Badoglio, Pietro

(1871–1956)
   Despite a lengthy military career, Pietro Badoglio is chiefly remembered today for negotiating Italy’s surrender in September 1943. Badoglio’s early battle honors were earned during Italy’s colonial wars. During World War I, he was quickly promoted to the rank of general. He commanded an army corps at the battle of Caporetto, but even though the Austrian breakthrough occurred in his sector, he escaped blame, emerging as second in command to General Armando Diaz. After the war, he was appointed to the Senate in 1919 and served as ambassador to Brazil between 1923 and 1925 before becoming chief of the General Staff. Between 1929 and 1934, he was governor of Italy’s colonies in Libya, where he suppressed the local nationalist movement with some brutality. The same willingness to use massive force was seen during the war in Ethiopia in 1935–1936. Badoglio, in command of the invading Italian forces, used poison gas and indiscriminate bombing to smash the under-equipped troops of Emperor Haile Selassie. Badoglio’s reward was to be made duke of Addis Ababa and viceroy of the new colony. In 1940, Badoglio was reappointed chief of the General Staff and also chaired the committee responsible for organizing Italy’s efforts to achieve autarky. Badoglio, who was a reactionary and a monarchist rather than a convinced Fascist, resigned when the Italian expeditionary force was humiliatingly defeated in Greece in 1941.
   On 25 July 1943, King Victor Emmanuel III turned to Badoglio to replace Benito Mussolini after the Fascist leader’s destitution of power by the Fascist Grand Council. In a radio address, Badoglio warned that Italy would remain in the war and that he would repress any attempts to disturb public order. During the next five days, troops fired upon antiwar protesters throughout Italy, killing and wounding several hundred people. On 27 July, all political parties were outlawed and the Fascist Grand Council, Special Tribunal, and Chamber of Fasci and Corporations were all eliminated, while the Fascist militia was incorporated into the army. Italy’s drastically worsening military and economic situation, however, constrained Badoglio to surrender to the Allies on 3 September 1943. News of the surrender was officially communicated on 8 September, and the following day, Badoglio, the king, and selected courtiers fled from Rome for the safety of Brindisi, already occupied by the Allies. There, they established a governmental seat. Badoglio’s first government endured until April 1944. It declared war on Germany in October 1943, but was unable to persuade even moderate opponents of Fascismto join its ranks while it continued to be so closely associated with the king. When this problem was resolved by the appointment of Prince Umberto as lieutenant of the realm, Badoglio was able to form a second cabinet that included Partito Comunista Italiano/Italian Communist Party (PCI) leaders Palmiro Togliatti and Fausto Gullo. The administration, however, lasted little more than a month. Following the liberation of Rome, it was replaced on 18 June 1944, by a government that was more representative of Italian democratic opinion. Badoglio retired into private life and spent the next 10 years writing his memoirs and defending his military and political reputation. He died in his native Grazzano Monferrato (Piedmont) in 1956.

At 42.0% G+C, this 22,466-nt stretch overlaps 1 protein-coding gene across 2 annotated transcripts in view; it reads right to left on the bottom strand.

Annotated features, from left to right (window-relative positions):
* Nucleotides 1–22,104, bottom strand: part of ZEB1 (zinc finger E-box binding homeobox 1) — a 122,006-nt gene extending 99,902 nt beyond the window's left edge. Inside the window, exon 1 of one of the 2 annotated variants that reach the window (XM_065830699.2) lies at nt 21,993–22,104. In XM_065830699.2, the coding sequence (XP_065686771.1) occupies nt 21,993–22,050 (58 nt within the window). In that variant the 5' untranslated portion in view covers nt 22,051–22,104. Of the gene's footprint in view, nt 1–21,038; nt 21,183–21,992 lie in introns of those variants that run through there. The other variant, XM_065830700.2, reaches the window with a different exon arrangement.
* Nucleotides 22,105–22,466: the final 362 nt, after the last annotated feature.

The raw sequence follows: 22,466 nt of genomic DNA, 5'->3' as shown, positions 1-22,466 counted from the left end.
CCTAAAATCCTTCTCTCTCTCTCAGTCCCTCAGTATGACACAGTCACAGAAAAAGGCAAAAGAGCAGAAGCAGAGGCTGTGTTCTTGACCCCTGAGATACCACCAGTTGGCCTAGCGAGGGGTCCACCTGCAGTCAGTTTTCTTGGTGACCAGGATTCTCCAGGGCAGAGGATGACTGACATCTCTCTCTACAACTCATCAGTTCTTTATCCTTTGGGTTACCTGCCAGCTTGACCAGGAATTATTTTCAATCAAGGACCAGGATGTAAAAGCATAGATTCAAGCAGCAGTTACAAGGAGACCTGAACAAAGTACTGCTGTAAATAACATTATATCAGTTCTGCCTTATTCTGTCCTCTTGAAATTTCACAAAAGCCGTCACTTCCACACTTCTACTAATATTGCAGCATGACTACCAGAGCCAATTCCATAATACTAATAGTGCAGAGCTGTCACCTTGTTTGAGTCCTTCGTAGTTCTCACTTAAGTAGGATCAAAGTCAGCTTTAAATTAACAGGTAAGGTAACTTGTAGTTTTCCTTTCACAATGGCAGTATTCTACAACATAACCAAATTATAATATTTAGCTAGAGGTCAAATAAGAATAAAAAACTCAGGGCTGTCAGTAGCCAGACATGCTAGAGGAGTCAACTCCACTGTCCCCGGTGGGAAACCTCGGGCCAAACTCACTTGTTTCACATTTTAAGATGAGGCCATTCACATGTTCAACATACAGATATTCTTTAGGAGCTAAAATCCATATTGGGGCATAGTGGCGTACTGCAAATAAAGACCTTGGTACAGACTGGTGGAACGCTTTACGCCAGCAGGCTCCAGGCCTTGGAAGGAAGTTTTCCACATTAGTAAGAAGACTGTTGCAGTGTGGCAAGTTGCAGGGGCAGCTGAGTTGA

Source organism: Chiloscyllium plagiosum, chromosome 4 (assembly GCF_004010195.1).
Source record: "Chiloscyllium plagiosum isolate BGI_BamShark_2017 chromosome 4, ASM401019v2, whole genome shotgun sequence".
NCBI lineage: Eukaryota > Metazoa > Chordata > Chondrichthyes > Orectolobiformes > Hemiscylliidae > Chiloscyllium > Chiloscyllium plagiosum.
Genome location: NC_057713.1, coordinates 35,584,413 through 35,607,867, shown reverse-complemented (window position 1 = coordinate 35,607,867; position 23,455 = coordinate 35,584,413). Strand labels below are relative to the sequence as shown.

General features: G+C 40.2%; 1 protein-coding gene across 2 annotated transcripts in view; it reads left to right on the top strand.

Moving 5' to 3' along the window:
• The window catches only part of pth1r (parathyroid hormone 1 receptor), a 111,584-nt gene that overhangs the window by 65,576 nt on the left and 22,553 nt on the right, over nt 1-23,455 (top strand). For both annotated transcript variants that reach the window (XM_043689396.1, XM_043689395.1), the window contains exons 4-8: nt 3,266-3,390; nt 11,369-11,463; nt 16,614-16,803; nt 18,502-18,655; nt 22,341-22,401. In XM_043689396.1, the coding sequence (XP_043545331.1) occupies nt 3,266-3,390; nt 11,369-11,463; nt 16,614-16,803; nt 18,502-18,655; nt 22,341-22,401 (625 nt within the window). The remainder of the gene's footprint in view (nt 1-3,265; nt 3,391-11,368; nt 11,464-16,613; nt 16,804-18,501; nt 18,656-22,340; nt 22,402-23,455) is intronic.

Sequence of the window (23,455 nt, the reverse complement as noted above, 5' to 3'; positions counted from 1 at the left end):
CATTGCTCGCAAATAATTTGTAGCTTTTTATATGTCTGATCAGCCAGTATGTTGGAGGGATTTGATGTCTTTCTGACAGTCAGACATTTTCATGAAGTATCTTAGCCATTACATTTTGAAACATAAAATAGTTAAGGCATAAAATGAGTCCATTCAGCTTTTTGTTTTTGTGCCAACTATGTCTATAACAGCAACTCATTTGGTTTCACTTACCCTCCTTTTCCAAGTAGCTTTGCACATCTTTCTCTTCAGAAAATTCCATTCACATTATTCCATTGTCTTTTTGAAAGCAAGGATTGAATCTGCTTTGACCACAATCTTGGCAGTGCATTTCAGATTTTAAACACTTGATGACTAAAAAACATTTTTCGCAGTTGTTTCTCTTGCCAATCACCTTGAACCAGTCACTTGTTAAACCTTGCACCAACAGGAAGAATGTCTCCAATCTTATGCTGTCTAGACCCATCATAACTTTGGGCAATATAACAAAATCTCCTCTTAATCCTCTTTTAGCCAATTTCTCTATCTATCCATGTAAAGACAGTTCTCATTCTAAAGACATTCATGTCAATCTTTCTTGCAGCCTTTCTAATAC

See also Salo, Republic of.

Historical Dictionary of Modern Italy. . 2007.

Look at other dictionaries:

  • Badoglio, Pietro — born Sept. 28, 1871, Grazzano Monferrato, Italy died Nov. 1, 1956, Grazzano Badoglio Italian general and politician. An army officer, he served as chief of the general staff in 1919–21 and again in 1925–28 and was made a field marshal in 1926. He …   Universalium

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  • Badoglio — Pietro Badoglio (* 28. September 1871 in Grazzano Monferrato, heute Grazzano Badoglio, Piemont; † 1. November 1956 ebenda) war ein italienischer Marschall und Politiker. Inhaltsverzeichnis 1 Leben 2 Siehe auch 3 Literatur …   Deutsch Wikipedia

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